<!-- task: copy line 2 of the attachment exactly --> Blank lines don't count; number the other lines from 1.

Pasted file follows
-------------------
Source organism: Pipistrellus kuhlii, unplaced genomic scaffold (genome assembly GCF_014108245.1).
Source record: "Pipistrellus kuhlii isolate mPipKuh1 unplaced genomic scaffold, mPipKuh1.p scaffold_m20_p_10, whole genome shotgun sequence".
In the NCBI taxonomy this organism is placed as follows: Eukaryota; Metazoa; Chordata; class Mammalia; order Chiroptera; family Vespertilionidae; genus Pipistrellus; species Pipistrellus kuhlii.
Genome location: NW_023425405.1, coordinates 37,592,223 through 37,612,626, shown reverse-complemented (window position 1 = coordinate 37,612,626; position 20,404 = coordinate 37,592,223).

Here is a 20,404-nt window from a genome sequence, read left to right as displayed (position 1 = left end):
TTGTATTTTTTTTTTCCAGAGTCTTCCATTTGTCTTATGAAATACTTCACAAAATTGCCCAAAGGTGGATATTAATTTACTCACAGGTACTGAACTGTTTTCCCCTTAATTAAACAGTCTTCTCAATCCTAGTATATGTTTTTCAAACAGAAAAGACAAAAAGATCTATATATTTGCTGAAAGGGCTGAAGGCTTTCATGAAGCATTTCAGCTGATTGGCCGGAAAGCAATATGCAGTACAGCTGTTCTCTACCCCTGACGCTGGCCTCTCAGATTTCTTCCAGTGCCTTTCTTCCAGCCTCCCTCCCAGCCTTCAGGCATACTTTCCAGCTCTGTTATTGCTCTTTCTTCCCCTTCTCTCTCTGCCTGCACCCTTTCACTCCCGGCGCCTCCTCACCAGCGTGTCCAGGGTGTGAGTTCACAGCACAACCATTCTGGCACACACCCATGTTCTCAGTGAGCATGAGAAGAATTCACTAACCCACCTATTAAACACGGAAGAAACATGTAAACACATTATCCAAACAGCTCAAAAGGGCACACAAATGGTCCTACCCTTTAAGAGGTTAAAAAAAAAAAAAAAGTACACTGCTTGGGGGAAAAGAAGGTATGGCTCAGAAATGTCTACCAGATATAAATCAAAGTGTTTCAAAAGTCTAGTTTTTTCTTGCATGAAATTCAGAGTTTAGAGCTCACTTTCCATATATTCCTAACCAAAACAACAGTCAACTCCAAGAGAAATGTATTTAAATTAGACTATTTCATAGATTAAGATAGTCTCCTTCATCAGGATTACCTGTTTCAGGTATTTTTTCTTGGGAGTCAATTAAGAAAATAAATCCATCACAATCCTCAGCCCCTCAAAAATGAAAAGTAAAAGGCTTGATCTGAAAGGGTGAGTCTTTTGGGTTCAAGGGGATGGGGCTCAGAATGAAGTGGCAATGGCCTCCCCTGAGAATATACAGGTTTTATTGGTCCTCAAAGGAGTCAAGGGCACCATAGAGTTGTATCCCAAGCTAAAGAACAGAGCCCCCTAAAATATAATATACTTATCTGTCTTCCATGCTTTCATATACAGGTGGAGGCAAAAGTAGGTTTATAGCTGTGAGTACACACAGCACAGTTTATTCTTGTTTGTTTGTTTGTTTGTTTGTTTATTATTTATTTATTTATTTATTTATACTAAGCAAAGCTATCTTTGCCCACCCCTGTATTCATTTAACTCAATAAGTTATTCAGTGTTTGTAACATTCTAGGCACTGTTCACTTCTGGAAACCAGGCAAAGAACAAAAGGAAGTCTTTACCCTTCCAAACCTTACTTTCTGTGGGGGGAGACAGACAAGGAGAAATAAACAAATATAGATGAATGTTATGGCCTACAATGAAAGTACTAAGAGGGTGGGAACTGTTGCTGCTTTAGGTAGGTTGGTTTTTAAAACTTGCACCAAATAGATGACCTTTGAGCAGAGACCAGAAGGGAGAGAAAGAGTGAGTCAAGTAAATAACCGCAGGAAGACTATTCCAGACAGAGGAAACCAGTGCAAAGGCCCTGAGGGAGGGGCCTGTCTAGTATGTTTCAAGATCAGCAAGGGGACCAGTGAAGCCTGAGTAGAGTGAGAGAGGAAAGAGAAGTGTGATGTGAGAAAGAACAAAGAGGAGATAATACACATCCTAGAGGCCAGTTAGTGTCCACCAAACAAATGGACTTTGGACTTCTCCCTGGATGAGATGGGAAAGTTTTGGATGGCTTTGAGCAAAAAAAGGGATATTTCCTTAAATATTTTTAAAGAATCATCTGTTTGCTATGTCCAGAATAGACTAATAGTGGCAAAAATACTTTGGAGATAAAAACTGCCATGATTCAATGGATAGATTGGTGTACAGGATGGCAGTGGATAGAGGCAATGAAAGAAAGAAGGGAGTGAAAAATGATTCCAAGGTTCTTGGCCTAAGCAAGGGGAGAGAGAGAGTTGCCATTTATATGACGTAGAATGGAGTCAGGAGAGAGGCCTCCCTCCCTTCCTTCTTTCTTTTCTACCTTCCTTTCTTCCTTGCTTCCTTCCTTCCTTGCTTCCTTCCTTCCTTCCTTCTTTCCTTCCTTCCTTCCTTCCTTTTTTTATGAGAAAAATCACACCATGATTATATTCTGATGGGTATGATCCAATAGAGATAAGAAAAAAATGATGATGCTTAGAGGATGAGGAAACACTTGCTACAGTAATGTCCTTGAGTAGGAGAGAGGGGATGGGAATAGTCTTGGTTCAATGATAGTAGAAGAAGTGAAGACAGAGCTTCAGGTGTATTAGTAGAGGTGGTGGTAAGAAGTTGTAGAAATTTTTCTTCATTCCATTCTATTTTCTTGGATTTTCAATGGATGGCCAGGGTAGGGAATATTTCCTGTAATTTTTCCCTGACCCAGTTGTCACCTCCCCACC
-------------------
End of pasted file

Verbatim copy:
Source record: "Pipistrellus kuhlii isolate mPipKuh1 unplaced genomic scaffold, mPipKuh1.p scaffold_m20_p_10, whole genome shotgun sequence".